This helps to conserve water, but it also keeps your Polka Dot Plant cool.
Plants sense temperature changes through their roots, and by mulching, you provide plenty of insulation to protect them from the warmer weather.
Polka Dot Plants aren’t particularly thirsty, but it’s essential to watch them when the temperature rises. Watering the plant thoroughly will prevent dehydration as well as wild growth.
Keep an eye on the leaves of bedded plants. As they dry, they will curl and become floppy. Spray them in the early morning before the heat of the day sets in.
If at all possible, aim for the ground rather than the leaf. When wet leaves are exposed to the sun, they can scorch.
Potted Polka Dot Plants must allow their growing medium to dry out slightly between waterings.
They may develop root rot if the soil becomes too wet—water when the top quarter-inch of soil is dry during the growing season.
When the weather cools, you can allow it to dry out further and water when the top half-inch is dry.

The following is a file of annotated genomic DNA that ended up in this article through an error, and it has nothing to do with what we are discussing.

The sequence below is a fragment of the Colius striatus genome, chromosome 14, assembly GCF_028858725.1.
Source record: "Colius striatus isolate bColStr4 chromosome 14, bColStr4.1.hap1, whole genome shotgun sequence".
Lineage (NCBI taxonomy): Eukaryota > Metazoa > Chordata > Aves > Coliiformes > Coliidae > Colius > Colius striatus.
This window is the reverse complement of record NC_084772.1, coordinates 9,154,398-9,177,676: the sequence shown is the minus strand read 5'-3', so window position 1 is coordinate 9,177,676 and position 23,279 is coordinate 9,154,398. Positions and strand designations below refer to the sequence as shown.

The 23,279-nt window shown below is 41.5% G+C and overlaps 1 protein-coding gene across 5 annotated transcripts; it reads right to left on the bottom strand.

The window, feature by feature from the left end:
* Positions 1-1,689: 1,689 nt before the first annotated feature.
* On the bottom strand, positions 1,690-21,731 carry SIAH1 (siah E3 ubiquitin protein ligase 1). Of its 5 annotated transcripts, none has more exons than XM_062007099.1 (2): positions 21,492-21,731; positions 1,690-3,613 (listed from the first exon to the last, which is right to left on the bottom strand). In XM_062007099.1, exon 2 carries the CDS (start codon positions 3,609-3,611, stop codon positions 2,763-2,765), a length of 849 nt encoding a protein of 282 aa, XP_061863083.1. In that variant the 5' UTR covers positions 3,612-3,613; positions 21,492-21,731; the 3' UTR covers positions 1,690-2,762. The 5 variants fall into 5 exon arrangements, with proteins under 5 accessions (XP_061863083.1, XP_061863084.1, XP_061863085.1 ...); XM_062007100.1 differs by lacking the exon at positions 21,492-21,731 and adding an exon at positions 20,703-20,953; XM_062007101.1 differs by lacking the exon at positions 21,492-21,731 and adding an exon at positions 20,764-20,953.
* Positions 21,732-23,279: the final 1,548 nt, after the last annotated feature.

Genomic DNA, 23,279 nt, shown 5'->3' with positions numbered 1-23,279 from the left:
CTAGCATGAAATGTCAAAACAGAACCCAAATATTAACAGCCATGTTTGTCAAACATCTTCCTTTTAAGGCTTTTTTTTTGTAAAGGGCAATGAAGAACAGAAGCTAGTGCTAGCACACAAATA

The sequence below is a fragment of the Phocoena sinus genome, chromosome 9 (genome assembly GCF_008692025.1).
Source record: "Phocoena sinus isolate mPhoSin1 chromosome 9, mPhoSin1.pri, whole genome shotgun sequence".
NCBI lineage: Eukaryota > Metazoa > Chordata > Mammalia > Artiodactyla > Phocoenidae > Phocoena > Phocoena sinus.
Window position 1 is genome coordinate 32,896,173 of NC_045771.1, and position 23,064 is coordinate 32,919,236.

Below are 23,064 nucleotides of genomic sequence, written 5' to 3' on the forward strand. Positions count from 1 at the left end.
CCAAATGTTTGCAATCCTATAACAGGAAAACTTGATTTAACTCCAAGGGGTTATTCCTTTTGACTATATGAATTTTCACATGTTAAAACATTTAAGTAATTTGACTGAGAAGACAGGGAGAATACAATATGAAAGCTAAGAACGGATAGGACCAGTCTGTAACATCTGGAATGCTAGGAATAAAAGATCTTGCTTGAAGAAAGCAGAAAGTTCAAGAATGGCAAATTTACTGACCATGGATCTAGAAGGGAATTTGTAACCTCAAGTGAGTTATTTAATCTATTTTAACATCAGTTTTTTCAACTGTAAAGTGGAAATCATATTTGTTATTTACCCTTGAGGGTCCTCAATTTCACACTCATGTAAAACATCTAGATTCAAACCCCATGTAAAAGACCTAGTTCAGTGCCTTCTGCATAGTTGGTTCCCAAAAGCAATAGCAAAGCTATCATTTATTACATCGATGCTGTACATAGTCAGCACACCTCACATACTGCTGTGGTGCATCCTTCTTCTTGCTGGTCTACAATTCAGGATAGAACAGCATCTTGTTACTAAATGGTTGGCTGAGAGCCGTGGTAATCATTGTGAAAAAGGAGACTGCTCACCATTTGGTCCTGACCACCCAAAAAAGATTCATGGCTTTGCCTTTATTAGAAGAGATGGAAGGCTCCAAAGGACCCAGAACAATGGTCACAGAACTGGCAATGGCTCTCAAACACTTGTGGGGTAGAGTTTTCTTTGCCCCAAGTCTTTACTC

Polka Dot Plants will survive in direct sunlight, but their leaves will suffer greatly.
However, they are also more likely to grow quickly and send up those spikey top growths that usually turn into flowers.
Consider providing some shade for your bedded Polka Dot Plants as the seasons change.
I recommend planting them as an edging plant around other, taller garden vegetation to provide a natural shade.
If your garden does not allow for this, consider installing shade cloth to provide some shade. (Check out the Amazon prices here)
Indoor Polka Dot Plants benefit from being kept out of direct sunlight. However, keep an eye out for sunbeams as the seasons change, and keep them well lit regardless.